Energy executives discuss global warming with Turner, Wirth
Energy executives met in a Feb. 7 roundtable discussion with billionaire businessman Ted Turner and Timothy E. Wirth, president of the United Nations Foundation and former US senator from Colorado, to discuss global warming.
Senior Staff Writer
HOUSTON, Feb. 8 -- Energy executives met in a Feb. 7 roundtable discussion with billionaire businessman Ted Turner and Timothy E. Wirth, president of the United Nations Foundation and former US senator from Colorado, to discuss global warming.
"What interests me is watching the behavior of the large oil companies," Wirth said. "They are moving in the right direction," he told reporters at a news conference after he and Turner addressed a Houston World Affairs Council luncheon.
The United Nations Foundation was formed after Turner donated $1 billion in 1997 to support UN causes and to help address key global challenges
BP PLC, Royal Dutch Shell PLC, Marathon Oil Corp., and ConocoPhillips executives were among 25 people who attended a roundtable meeting with Turner and Wirth before the luncheon discussion, moderated by investment banker Matt Simons, chairman of Simmons & Co. International.
Wirth said the message from energy executives during the roundtable meeting was that the government needs to "get the rules right [on greenhouse gas emissions] and then let us go." Simmons noted what he called "50 years of energy mistakes" under eight presidents.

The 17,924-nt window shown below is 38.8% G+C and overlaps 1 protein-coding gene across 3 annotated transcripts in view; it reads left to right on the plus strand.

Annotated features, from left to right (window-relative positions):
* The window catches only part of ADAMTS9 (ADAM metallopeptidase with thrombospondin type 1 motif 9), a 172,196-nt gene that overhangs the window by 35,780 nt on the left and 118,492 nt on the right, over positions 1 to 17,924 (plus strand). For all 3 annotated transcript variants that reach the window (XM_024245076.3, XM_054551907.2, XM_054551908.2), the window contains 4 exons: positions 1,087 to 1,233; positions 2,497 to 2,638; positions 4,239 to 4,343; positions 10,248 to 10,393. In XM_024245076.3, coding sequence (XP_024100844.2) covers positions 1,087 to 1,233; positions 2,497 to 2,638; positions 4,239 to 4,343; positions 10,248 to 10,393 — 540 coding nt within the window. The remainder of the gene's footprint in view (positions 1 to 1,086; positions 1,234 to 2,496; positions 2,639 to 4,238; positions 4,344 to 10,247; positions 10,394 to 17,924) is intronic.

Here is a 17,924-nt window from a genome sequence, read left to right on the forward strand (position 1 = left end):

Momentum is building for worldwide support to cap greenhouse gas emissions, Wirth said, particularly carbon dioxide. He said the environmental movement "has dramatically matured" since the Clean Air Act was implemented during the 1990s.
"I wish that were the case with the political environment today," Wirth said, adding that it's "going to be hard" to reach a consensus in the US Congress. "We have to break down some old thinking on Capitol Hill."
The major greenhouse-gas negotiation globally will be about which countries get the right to pollute and what volumes of pollution from which countries will be acceptable, Wirth said.
Turner said the private sector can help the government, and he predicted that clean renewable energy "is going to make a fortune." He said: "The day of fossil fuels as a fuel are over. It's just a matter of how soon everybody recognizes it. We only have one atmosphere."
Saying his favorite forms of alternative energy are solar and wind, Turner told reporters that he recently invested "millions" of dollars in DT Solar, formerly Dome-Tech Solar, of Branchburg, NJ.
"I think dealing with climate change is going to be the biggest single challenge humanity has ever faced, and we're facing it now," Turner said. "I'd rather have a nuclear plant than a new coal plant the way they are now."
He and Wirth called for advances in CO2 sequestration.
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